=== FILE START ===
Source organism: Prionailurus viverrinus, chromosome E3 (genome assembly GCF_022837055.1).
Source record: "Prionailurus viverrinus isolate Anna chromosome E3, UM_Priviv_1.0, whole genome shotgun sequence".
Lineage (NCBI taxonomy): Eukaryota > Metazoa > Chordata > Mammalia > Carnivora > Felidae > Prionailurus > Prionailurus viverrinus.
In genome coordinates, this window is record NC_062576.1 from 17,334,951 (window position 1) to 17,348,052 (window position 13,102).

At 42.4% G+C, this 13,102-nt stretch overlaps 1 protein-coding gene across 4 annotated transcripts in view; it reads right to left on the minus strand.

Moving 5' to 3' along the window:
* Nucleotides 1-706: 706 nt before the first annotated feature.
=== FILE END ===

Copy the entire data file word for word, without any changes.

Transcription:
Source organism: Prionailurus viverrinus, chromosome E3 (genome assembly GCF_022837055.1).
Source record: "Prionailurus viverrinus isolate Anna chromosome E3, UM_Priviv_1.0, whole genome shotgun sequence".
Lineage (NCBI taxonomy): Eukaryota > Metazoa > Chordata > Mammalia > Carnivora > Felidae > Prionailurus > Prionailurus viverrinus.
In genome coordinates, this window is record NC_062576.1 from 17,334,951 (window position 1) to 17,348,052 (window position 13,102).

At 42.4% G+C, this 13,102-nt stretch overlaps 1 protein-coding gene across 4 annotated transcripts in view; it reads right to left on the minus strand.

Moving 5' to 3' along the window:
* Nucleotides 1-706: 706 nt before the first annotated feature.